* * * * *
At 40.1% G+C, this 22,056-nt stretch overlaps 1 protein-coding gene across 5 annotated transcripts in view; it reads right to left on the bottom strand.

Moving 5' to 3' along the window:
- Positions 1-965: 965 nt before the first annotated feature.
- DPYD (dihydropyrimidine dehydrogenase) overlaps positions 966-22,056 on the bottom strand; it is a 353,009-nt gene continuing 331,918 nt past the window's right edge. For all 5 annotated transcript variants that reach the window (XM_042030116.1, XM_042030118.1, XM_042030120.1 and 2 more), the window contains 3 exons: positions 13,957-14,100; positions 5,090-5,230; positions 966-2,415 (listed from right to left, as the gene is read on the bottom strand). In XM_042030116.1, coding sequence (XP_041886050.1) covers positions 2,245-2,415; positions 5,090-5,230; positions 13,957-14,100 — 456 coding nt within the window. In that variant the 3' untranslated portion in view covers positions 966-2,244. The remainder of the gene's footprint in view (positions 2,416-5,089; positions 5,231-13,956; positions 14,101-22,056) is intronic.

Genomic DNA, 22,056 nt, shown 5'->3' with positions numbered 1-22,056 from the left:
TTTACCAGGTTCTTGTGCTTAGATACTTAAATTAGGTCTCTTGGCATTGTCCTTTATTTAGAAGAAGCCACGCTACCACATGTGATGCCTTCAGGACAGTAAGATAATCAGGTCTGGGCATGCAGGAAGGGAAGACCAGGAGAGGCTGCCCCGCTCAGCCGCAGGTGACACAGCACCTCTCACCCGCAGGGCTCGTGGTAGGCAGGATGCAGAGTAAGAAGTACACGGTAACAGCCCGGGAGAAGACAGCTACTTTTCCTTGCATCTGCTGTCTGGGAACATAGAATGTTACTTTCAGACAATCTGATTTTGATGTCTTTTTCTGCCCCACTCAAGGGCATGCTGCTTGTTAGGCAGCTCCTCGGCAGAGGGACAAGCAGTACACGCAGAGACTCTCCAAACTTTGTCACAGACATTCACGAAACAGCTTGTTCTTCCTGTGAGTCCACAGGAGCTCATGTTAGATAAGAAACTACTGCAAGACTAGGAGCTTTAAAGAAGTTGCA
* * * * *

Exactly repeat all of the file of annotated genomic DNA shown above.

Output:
At 40.1% G+C, this 22,056-nt stretch overlaps 1 protein-coding gene across 5 annotated transcripts in view; it reads right to left on the bottom strand.

Moving 5' to 3' along the window:
- Positions 1-965: 965 nt before the first annotated feature.
- DPYD (dihydropyrimidine dehydrogenase) overlaps positions 966-22,056 on the bottom strand; it is a 353,009-nt gene continuing 331,918 nt past the window's right edge. For all 5 annotated transcript variants that reach the window (XM_042030116.1, XM_042030118.1, XM_042030120.1 and 2 more), the window contains 3 exons: positions 13,957-14,100; positions 5,090-5,230; positions 966-2,415 (listed from right to left, as the gene is read on the bottom strand). In XM_042030116.1, coding sequence (XP_041886050.1) covers positions 2,245-2,415; positions 5,090-5,230; positions 13,957-14,100 — 456 coding nt within the window. In that variant the 3' untranslated portion in view covers positions 966-2,244. The remainder of the gene's footprint in view (positions 2,416-5,089; positions 5,231-13,956; positions 14,101-22,056) is intronic.

Genomic DNA, 22,056 nt, shown 5'->3' with positions numbered 1-22,056 from the left:
TTTACCAGGTTCTTGTGCTTAGATACTTAAATTAGGTCTCTTGGCATTGTCCTTTATTTAGAAGAAGCCACGCTACCACATGTGATGCCTTCAGGACAGTAAGATAATCAGGTCTGGGCATGCAGGAAGGGAAGACCAGGAGAGGCTGCCCCGCTCAGCCGCAGGTGACACAGCACCTCTCACCCGCAGGGCTCGTGGTAGGCAGGATGCAGAGTAAGAAGTACACGGTAACAGCCCGGGAGAAGACAGCTACTTTTCCTTGCATCTGCTGTCTGGGAACATAGAATGTTACTTTCAGACAATCTGATTTTGATGTCTTTTTCTGCCCCACTCAAGGGCATGCTGCTTGTTAGGCAGCTCCTCGGCAGAGGGACAAGCAGTACACGCAGAGACTCTCCAAACTTTGTCACAGACATTCACGAAACAGCTTGTTCTTCCTGTGAGTCCACAGGAGCTCATGTTAGATAAGAAACTACTGCAAGACTAGGAGCTTTAAAGAAGTTGCA